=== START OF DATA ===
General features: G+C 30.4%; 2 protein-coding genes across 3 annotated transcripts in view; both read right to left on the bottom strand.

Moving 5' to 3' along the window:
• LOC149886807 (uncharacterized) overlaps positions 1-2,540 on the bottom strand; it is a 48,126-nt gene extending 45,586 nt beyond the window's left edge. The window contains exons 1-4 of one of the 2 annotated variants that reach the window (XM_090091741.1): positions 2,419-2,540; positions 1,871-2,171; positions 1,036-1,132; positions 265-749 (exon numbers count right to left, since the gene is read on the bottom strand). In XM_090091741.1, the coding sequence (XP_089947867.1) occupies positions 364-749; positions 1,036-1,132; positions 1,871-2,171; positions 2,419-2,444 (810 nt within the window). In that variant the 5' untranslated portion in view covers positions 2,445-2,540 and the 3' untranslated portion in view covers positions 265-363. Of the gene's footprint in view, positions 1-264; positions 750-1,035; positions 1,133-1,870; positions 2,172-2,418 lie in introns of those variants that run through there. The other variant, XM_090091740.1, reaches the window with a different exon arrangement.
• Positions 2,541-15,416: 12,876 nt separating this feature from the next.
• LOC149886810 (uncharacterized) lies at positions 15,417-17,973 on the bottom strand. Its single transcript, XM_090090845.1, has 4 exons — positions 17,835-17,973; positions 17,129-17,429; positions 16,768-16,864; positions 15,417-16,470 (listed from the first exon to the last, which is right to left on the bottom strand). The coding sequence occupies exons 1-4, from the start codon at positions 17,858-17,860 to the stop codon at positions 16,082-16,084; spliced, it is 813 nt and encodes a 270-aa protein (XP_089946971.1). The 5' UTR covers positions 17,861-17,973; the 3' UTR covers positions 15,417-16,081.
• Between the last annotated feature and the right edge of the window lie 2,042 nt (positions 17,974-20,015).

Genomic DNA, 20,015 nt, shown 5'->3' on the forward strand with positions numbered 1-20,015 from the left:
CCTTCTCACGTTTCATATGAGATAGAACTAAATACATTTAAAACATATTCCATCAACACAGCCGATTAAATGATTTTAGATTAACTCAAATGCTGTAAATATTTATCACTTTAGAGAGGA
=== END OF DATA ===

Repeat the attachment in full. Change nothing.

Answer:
General features: G+C 30.4%; 2 protein-coding genes across 3 annotated transcripts in view; both read right to left on the bottom strand.

Moving 5' to 3' along the window:
• LOC149886807 (uncharacterized) overlaps positions 1-2,540 on the bottom strand; it is a 48,126-nt gene extending 45,586 nt beyond the window's left edge. The window contains exons 1-4 of one of the 2 annotated variants that reach the window (XM_090091741.1): positions 2,419-2,540; positions 1,871-2,171; positions 1,036-1,132; positions 265-749 (exon numbers count right to left, since the gene is read on the bottom strand). In XM_090091741.1, the coding sequence (XP_089947867.1) occupies positions 364-749; positions 1,036-1,132; positions 1,871-2,171; positions 2,419-2,444 (810 nt within the window). In that variant the 5' untranslated portion in view covers positions 2,445-2,540 and the 3' untranslated portion in view covers positions 265-363. Of the gene's footprint in view, positions 1-264; positions 750-1,035; positions 1,133-1,870; positions 2,172-2,418 lie in introns of those variants that run through there. The other variant, XM_090091740.1, reaches the window with a different exon arrangement.
• Positions 2,541-15,416: 12,876 nt separating this feature from the next.
• LOC149886810 (uncharacterized) lies at positions 15,417-17,973 on the bottom strand. Its single transcript, XM_090090845.1, has 4 exons — positions 17,835-17,973; positions 17,129-17,429; positions 16,768-16,864; positions 15,417-16,470 (listed from the first exon to the last, which is right to left on the bottom strand). The coding sequence occupies exons 1-4, from the start codon at positions 17,858-17,860 to the stop codon at positions 16,082-16,084; spliced, it is 813 nt and encodes a 270-aa protein (XP_089946971.1). The 5' UTR covers positions 17,861-17,973; the 3' UTR covers positions 15,417-16,081.
• Between the last annotated feature and the right edge of the window lie 2,042 nt (positions 17,974-20,015).

Genomic DNA, 20,015 nt, shown 5'->3' on the forward strand with positions numbered 1-20,015 from the left:
CCTTCTCACGTTTCATATGAGATAGAACTAAATACATTTAAAACATATTCCATCAACACAGCCGATTAAATGATTTTAGATTAACTCAAATGCTGTAAATATTTATCACTTTAGAGAGGA